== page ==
Rogers Communications Inc. (TSX:RCI.B)(NYSE:RCI) made a big bet on baseball in Canada when it bought control of the Toronto Blue Jays in 2000. The media giant paid just $160 million for the club at the time in hopes of reviving the once proud franchise that was the best in baseball in the early 1990’s. While Rogers’ investments in the product on the field have yet to pay off in a winning club, it has been able to substantially grow the value of the franchise over the years. In fact, Forbes now values the club at $870 million, which is 43% higher than last year’s value.
The business of baseball
Forbes’ recent valuation of the franchise comes at a time when the business of baseball is booming. Record television revenue has been pouring into the game over the past few years, as advertisers are highly valuing the captive audiences viewing live sports entertainment. This is leading teams to sign very lucrative contracts with regional sports networks, giving them a cash infusion to reinvest in the product on the field. That rising tide has lifted all boats, as the average value of a Major League Baseball (MLB) team skyrocketed 48% over the past year to $1.2 billion.
Most of that value increase stems from the fact that MLB teams are taking direct equity stakes in those booming regional sports networks. As those equity stakes increase, so does the value of the team. That’s why the New York Yankees, which co-own the YES Network, are valued at $3.2 billion, and tied with the Dallas Cowboys for the most valuable sports franchise in North America.
The business of the Blue Jays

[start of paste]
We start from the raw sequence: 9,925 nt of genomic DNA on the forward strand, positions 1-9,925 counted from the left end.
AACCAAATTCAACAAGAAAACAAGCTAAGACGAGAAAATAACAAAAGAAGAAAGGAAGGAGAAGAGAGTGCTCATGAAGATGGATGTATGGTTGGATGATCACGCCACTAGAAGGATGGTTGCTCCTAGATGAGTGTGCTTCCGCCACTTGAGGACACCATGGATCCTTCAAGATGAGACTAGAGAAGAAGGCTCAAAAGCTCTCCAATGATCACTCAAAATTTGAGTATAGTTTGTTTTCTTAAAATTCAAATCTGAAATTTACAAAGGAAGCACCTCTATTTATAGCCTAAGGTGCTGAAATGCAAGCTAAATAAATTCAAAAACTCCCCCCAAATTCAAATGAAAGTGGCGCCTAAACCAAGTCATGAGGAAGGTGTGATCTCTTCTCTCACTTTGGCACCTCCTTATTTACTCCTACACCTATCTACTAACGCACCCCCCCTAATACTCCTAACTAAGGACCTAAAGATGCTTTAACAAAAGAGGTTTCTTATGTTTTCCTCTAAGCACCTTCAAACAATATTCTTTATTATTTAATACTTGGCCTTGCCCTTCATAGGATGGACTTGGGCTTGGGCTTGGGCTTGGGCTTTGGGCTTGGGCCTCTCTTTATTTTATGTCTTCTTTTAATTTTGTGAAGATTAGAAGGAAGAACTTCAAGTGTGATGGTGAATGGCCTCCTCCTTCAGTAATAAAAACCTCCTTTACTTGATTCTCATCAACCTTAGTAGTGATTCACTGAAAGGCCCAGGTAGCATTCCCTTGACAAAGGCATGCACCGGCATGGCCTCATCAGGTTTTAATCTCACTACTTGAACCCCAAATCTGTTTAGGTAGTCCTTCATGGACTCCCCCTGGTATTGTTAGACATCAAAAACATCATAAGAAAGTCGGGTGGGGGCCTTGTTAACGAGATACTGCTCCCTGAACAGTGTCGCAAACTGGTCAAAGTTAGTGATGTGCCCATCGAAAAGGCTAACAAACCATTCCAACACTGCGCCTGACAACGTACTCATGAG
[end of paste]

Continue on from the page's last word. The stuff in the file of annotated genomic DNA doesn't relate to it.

The Blue Jays are a bit different in that they’re owned by Rogers, which also owns sports broadcaster Sportsnet. Because of that, Sportsnet holds the exclusive broadcasting rights to the Jays, but doesn’t have to ante up to pay for those rights in the same way other regional broadcasters do. Further, because the Jays don’t own an equity stake in Sportsnet, the franchise’s value of $870 million is ranked in the bottom third of the league.
That being said, Rogers does set the payroll for the Jays so it can, to some degree, control the product on the field by pumping more money into the team. In recent years it has boosted the Jays’ payroll, enabling the club to go out and get marketable talent. This not only has helped the team draw more fans to games at the Rogers Center, which is owned by Rogers, but more fans are also tuning into games on Sportsnet or on the radio at Rogers-owned station Fan 590. The club also provides content to the company’s magazine, as well as non-game content on Sportsnet and other Rogers-owned media networks. In a sense, Rogers has built a whole ecosystem around the Jays to feed exclusive content to its owned properties without having to pay dearly for this content.
While Rogers’ investments in the Jays have yet to end the team’s two decade post-season drought, it has paid off for the company’s bottom line. Rogers has enjoyed the steady rise in the value of the franchise, thanks to the growing value of live content, as well as the rejuvenation of the franchise due to a more marketable product on the field. More value could be created in the years ahead for Rogers’ investors, as a return to the glory days of winning would not only juice the value of the team, but would bring even more consumers to Rogers-owned properties to consume Blue Jays-related content.
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Fool contributor Matt DiLallo owns shares of Rogers Communications and is a lifelong Jays fan. Rogers Communications is a recommendation of Stock Advisor Canada.